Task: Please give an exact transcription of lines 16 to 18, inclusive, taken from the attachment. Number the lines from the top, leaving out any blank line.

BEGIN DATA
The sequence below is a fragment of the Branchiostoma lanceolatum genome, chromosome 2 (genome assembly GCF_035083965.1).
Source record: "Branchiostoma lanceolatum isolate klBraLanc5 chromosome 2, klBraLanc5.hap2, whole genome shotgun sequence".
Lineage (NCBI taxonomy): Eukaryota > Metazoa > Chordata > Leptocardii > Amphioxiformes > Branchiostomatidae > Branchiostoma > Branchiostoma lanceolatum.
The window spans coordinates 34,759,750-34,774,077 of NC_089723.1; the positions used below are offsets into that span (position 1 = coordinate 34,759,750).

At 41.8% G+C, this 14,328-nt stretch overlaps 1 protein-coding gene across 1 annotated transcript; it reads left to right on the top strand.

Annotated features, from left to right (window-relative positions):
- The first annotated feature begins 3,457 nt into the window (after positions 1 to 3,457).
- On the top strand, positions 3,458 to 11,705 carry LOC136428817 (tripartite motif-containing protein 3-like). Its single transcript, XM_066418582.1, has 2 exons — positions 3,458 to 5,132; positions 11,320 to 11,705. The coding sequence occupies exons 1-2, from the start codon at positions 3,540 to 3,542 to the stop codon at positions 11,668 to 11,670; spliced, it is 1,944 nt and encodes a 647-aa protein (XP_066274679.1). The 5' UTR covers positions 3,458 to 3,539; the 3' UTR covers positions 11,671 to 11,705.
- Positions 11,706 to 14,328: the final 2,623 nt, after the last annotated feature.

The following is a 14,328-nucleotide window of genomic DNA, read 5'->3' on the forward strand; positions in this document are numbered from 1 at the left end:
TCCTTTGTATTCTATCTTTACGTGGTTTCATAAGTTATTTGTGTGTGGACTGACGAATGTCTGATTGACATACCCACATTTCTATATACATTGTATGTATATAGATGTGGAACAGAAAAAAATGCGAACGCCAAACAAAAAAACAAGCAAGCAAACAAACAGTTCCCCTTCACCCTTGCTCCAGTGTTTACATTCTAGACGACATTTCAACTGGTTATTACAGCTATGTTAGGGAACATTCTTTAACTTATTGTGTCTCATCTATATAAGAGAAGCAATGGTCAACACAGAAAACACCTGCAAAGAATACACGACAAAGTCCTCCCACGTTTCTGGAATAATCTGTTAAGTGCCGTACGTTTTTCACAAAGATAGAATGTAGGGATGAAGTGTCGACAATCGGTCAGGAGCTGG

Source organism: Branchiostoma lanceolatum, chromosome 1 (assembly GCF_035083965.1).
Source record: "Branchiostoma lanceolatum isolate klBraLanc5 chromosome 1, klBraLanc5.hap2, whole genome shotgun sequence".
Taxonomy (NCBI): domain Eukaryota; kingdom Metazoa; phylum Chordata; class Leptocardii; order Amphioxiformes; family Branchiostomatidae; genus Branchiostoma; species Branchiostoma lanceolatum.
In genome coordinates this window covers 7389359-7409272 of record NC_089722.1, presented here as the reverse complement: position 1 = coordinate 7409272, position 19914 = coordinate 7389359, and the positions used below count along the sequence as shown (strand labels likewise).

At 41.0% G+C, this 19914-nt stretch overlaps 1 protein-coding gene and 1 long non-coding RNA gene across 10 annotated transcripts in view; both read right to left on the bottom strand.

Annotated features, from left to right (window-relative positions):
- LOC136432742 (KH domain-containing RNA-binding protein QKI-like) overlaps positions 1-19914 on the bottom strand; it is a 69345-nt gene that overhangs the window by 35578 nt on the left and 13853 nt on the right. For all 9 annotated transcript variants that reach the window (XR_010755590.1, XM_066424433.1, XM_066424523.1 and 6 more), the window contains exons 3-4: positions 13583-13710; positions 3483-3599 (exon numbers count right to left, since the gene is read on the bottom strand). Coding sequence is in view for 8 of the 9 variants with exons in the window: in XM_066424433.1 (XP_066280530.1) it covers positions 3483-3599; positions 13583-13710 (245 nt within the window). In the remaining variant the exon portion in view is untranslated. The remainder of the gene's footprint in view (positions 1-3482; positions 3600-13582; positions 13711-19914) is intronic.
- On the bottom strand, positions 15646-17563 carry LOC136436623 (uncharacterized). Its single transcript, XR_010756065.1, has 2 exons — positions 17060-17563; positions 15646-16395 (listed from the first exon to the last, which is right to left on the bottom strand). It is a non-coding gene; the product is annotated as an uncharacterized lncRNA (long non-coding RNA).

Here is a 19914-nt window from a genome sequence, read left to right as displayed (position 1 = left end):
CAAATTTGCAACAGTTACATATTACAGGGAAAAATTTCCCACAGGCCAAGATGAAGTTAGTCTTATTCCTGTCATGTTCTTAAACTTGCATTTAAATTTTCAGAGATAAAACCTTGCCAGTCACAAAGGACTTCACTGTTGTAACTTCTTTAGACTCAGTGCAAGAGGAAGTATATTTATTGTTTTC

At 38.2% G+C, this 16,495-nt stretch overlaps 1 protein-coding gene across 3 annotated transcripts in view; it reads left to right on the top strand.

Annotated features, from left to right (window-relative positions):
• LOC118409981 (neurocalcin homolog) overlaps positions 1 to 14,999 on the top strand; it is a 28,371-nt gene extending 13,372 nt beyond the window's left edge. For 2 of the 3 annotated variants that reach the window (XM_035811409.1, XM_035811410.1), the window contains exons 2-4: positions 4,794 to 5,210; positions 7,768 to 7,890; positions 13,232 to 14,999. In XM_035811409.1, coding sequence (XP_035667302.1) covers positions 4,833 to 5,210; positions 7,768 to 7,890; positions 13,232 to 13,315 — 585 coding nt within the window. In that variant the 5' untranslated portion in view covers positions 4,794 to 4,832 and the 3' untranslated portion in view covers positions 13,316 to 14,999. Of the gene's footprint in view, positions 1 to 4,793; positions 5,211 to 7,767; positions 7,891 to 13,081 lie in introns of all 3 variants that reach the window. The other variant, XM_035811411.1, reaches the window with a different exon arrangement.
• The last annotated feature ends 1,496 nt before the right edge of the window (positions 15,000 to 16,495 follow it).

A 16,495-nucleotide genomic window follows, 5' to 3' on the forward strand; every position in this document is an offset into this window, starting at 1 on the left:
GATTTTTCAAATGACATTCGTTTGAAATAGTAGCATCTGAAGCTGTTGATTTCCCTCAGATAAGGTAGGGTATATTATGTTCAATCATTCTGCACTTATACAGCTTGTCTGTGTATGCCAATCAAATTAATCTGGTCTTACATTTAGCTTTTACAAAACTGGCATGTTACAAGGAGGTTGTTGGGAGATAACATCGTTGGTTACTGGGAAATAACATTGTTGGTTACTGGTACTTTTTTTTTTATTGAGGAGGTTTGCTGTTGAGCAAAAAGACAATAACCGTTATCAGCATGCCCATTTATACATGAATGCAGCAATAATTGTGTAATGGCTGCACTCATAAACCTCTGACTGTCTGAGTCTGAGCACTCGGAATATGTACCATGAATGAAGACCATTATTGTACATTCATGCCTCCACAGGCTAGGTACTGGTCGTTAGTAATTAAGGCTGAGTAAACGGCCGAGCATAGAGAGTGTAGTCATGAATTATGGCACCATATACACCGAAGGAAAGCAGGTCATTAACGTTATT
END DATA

At 41.0% G+C, this 19914-nt stretch overlaps 1 protein-coding gene and 1 long non-coding RNA gene across 10 annotated transcripts in view; both read right to left on the bottom strand.

Annotated features, from left to right (window-relative positions):
- LOC136432742 (KH domain-containing RNA-binding protein QKI-like) overlaps positions 1-19914 on the bottom strand; it is a 69345-nt gene that overhangs the window by 35578 nt on the left and 13853 nt on the right. For all 9 annotated transcript variants that reach the window (XR_010755590.1, XM_066424433.1, XM_066424523.1 and 6 more), the window contains exons 3-4: positions 13583-13710; positions 3483-3599 (exon numbers count right to left, since the gene is read on the bottom strand). Coding sequence is in view for 8 of the 9 variants with exons in the window: in XM_066424433.1 (XP_066280530.1) it covers positions 3483-3599; positions 13583-13710 (245 nt within the window). In the remaining variant the exon portion in view is untranslated. The remainder of the gene's footprint in view (positions 1-3482; positions 3600-13582; positions 13711-19914) is intronic.